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The wealthiest 20% of households controlled nearly 68% of the total net worth in Canada in the first quarter of 2023, while the least wealthy 40% accounted for 2.7%.

Income and wealth inequality among Canadian households is increasing at record speed amid inflation and rising interest rates, and younger households are bearing the financial burden, a new report from Statistics Canada shows.

The wealthiest 20 per cent of households controlled more than two-thirds — nearly 68 per cent — of the total net worth in Canada in the first quarter of 2023, while the least wealthy 40 per cent accounted for 2.7 per cent, the federal agency reported on Tuesday.

The gap in net worth between the most and least wealthy increased 1.1 percentage points in the first quarter relative to the same time a year before, marking the fastest increase on record.

Economists say that the growing income and wealth gap reflects the impacts of the Bank of Canada’s aggressive rate-hiking campaign on indebted homeowners and low-income households that are being squeezed by rising interest rates,which are increasing the cost of servicing debt. And it’s the least wealthy and younger households who are feeling the pinch of inflation particularly hard.

“Lower income and younger households tend to hold entry level positions and service jobs in the accommodation and food industry,” said Gillian Petit, a research associate at the department of economics at the University of Calgary. “These wages tend not to keep up with inflation.”

Debt-to-income ratio by age group of major income earner

For younger homeowners rising interest rates mean “their mortgages are becoming more expensive and at the same time they’re not necessarily making more income, increasing that debt-to-income ratio,” Petit said.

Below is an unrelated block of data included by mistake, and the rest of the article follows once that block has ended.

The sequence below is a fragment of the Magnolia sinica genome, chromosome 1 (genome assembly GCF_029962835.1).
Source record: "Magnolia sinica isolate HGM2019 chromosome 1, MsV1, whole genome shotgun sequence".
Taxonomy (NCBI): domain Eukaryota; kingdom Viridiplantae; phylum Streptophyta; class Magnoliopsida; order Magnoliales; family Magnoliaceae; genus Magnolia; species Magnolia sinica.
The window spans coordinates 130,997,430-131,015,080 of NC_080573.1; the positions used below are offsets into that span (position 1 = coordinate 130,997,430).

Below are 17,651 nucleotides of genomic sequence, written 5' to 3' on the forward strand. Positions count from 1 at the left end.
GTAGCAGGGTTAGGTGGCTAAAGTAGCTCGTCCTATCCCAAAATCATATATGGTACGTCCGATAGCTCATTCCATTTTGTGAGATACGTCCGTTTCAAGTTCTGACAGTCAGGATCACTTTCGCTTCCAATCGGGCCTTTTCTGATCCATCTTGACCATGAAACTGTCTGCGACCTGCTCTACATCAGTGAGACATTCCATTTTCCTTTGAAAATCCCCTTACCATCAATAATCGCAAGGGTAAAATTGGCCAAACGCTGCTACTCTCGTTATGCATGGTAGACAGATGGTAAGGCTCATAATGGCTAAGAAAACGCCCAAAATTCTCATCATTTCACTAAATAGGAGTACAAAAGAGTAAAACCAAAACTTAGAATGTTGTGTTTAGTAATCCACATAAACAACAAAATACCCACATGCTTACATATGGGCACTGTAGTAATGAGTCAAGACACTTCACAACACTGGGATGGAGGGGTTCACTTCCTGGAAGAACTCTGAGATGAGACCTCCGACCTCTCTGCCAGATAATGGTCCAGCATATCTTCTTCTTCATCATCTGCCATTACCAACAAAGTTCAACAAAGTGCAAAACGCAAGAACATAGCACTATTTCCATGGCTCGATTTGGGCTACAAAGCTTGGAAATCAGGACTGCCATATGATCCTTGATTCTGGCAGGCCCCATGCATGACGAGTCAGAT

Debt-to-income ratios for younger and core working-age groups were at their highest rates on record, and well above pre-pandemic rates at the end of 2019, the StatCan data shows. The ratio for the youngest households reached 207.5 per cent in the first quarter, an increase of 13.4 percentage points from a year ago.

Core working-age households also experienced unprecedented increases in their debt-to-income ratios, reaching 275.8 per cent for households aged 35 to 44 years — up 16.6 percentage points from a year earlier — and reaching 260.6 per cent for households aged 45 to 54 years, a 20.5 percentage point jump.

Although households of younger workers may have increased their income over the years, “high inflation and interest rates continued to restrain their ability to make ends meet, as these households tend to hold higher balances on credit cards and mortgages relative to older age groups,” StatCan said in the report.

Least wealthy households were most affected by the recent economic pressures, seeing their net worth decrease by 13.8 per cent compared with the same quarter last year, and more than triple the rate of decrease for the wealthiest, according to StatCan. Average net worth decreased the most for households aged less than 35 years, down 8.7 per cent from a year before, compared with a decrease of 1.8 per cent for households aged 55 to 64 years.

And the drop in net worth for all households was due “almost entirely” to real estate, the agency said, as the average value of real estate held by households declined by 8.6 per cent compared with a year ago.

Statistics Canada in June reported that Canadians owed $1.85 for every dollar of disposable income in the first quarter of 2023. And Canada has the highest level of household debt in the G7, according to the Canadian Mortgage and Housing Corp., with mortgages making up around three-quarters of that debt.

“Persistently high interest rates and inflation are likely to continue to strain households’ ability to make ends meet without going further into debt, especially vulnerable groups, such as those with the lowest income, the least wealth and those of younger age groups,” StatCan said.


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